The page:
Baker’s yeast transformation was achieved through lithium acetate/PEG method [18]. The deletion cassette of NA-loxP-KanMX-loxP-NB was amplified with N-S and N-X and transformed into the industrial baker’s yeast BY14a. The fragment was integrated into the chromosome at the NTH1 locus of BY14a by homologous recombination to construct the NTH1 deletion strain. The selection of NTH1 deletion strain was performed using the YEPD medium supplemented with 800 mg/L geneticin (G418). After selection, recombinant strains were verified with the primers N-S, K-S and N-X, K-X. Cre recombinase was expressed and KanMX was excised after introducing the plasmid pSH-Zeocin into the NTH1 deletion strain, thus resulting in B-NTH1. The respective transformation plasmids Yep-K, Yep-PMK were then transformed to select the G418-resistant strains BY14a + K, B-NTH1 + K, B + MAL62 and B-NTH1 + MAL62. BY14a + K and B-NTH1 + K were BY14a and B-NTH1 carrying the vector Yep-K, respectively, used as a blank control to demonstrate any possible effect of the empty vector. The transformants were then verified by PCR using the primers Kan-U and Kan-D.

Assay of the intracellular trehalose content

Fresh yeast cells were dried overnight at 85 °C to calculate the cell dry weight (CDW). Trehalose was extracted from 0.1 g of fresh yeast cells (previously washed with distilled water twice) with 4 mL of 0.5 mol/L cold trichloroacetic acid and the extract was employed for measuring the trehalose content as described previously [19, 20]. Experiments were conducted three times.

Determination of neutral trehalase activity

The activities of neutral trehalase in crude extracts were measured as described previously [21]. The liberated glucose was analyzed by HPLC employing an Aminex HPX-87H column with 5 mmol/L H2SO4 as the mobile phase at a flow rate of 0.6 mL/min at 65 °C. One unit of trehalase activity was defined as the amount of trehalase producing 1.0 μm glucose per min under assay conditions. The specific trehalase activity was expressed as the units per gram CDW. Experiments were conducted three times.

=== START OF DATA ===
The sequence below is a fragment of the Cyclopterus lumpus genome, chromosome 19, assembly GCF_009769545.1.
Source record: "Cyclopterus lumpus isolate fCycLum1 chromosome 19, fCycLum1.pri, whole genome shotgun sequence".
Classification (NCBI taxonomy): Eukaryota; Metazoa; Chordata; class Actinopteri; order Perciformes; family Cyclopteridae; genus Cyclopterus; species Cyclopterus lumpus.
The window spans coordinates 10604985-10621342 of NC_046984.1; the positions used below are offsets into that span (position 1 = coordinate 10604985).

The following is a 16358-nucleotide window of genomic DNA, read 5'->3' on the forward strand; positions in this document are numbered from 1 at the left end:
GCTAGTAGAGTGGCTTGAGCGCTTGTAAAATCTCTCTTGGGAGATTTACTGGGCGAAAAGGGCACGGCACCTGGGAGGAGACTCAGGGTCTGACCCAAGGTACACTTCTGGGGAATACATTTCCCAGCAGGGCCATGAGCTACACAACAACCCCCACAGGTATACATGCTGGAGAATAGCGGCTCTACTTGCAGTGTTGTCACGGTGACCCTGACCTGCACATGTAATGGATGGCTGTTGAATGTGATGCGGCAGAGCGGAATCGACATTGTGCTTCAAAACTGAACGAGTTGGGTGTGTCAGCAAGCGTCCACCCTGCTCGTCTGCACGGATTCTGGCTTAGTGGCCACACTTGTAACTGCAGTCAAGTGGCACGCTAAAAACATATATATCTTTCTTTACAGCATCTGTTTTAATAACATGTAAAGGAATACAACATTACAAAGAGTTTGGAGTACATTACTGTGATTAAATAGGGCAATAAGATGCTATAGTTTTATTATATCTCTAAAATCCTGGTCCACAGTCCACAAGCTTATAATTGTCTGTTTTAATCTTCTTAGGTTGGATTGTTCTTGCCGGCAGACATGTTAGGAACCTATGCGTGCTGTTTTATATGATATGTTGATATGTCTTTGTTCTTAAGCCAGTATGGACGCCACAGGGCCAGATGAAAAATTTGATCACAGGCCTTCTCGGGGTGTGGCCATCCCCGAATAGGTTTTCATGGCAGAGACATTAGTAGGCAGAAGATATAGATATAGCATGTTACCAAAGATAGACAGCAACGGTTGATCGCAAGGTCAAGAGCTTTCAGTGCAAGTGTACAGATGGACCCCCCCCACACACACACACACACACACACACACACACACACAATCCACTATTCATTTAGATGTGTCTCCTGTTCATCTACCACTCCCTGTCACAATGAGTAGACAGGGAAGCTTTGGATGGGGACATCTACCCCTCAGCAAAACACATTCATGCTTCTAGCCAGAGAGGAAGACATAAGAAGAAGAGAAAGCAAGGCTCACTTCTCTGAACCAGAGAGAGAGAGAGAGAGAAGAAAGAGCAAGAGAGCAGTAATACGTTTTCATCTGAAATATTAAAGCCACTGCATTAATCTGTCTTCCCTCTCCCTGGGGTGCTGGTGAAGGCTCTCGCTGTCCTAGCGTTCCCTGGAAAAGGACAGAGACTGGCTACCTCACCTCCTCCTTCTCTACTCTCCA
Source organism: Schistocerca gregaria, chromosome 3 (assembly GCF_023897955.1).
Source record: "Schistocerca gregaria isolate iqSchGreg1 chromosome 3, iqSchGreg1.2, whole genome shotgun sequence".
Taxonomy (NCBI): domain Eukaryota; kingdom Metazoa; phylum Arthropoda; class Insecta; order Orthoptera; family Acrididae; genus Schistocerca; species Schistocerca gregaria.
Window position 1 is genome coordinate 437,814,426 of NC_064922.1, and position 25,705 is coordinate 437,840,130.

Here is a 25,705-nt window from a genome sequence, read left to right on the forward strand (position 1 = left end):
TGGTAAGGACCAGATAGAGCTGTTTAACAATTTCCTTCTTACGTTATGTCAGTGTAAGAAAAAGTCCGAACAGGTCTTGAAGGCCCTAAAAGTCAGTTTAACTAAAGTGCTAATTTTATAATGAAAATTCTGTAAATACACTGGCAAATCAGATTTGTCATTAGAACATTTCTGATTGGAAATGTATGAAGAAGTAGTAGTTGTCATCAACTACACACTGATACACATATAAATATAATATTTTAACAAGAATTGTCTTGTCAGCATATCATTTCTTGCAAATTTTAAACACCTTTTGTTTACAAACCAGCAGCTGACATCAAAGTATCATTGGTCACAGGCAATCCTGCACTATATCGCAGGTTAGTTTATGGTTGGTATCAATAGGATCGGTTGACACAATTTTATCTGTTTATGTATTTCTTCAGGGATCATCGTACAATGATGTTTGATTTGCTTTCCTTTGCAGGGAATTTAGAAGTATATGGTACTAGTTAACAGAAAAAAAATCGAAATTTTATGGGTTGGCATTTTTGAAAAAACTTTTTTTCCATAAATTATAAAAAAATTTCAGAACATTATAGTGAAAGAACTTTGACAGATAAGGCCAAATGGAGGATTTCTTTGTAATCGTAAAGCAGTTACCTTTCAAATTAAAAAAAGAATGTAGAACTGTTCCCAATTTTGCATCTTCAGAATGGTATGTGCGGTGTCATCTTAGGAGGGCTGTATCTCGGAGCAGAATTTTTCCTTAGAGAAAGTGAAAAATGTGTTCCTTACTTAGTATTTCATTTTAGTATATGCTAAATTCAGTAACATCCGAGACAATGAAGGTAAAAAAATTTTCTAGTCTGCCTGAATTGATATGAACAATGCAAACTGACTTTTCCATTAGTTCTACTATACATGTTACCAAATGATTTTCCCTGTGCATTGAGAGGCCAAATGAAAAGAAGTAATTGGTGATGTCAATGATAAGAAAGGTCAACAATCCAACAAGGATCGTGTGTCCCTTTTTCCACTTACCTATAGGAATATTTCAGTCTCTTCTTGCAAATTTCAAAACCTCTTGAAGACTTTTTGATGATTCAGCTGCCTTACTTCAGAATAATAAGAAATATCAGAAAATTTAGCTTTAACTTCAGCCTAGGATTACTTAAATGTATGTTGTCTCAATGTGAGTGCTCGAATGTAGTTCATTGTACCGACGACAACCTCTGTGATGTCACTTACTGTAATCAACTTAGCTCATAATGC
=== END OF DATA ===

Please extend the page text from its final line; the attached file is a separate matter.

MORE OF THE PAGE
Determination of Tps1 (trehalose-6-phosphate synthase) activity

Tps1 activity was measured as described previously [22]. The trehalose-6-phosphate formed during the reaction was quantitatively determined using the Anthrone method [19]. One unit of Tps1 activity was defined as the amount of Tps1 producing 1.0 μm 6-phosphate-trehalose per min under assay conditions. The specific Tps1 activity was expressed as the units per gram CDW. Experiments were conducted three times.

Determination of alpha-glucosidase activity

Crude extracts were prepared using the Salema-Oom method to determine enzyme activities [23]. Alpha-glucosidase were determined following the Houghton-Larsen method [24]. Standard errors were less than 10 %.

Determination of the cell viability of baker’s yeast after freezing and thaw

For the freeze–thaw stress, yeast cells were harvested from the cane molasses medium and inoculated into the LSMLD medium at 30 °C for 25 min. One milliliter of cell culture was shifted to −20 °C and at 5 min intervals for different prefermentation time periods. After freezing for 1–3 week, the frozen suspensions were thawed at 30 °C for 30 min then diluted and plated on YEPD plates for 2 days. Cell viability was determined by the percentage of the number of colonies after stressing relative to the number of colonies before stress. Three independent experiments were performed.

Determination of leavening ability

The leavening ability of yeast cells was assayed by measuring the CO2 production in lean dough. Lean dough was composed of 280 g of standard flour, 150 mL of water, 4 g of salt, and 9 g of fresh yeast. The dough was evenly and rapidly stirred for 5 min at 30 ± 0.2 °C then divided into pieces (50 g each) and placed in a fermentograph box 171 (Type JM451, Sweden). CO2 production was recorded at 30 °C for 120 min. Experiments were conducted three times.

To assay the leavening ability after freeze–thaw, the mixed dough was stored at −20 °C. After freezing for 1 week, the frozen dough was thawed at 30 °C for 30 min, and the CO2 production was assayed for 120 min at 30 °C. Experiments were conducted at least thrice.

Statistical analysis

Data were expressed as mean ± SD and were accompanied by the number of experiments independently performed. Differences among all the strains were analyzed using ANOVA. P < 0.05 were considered statistically significant. The differences between the transformants and the parental strain were confirmed by Student’s t test. Differences at P < 0.05 were considered statistically significant.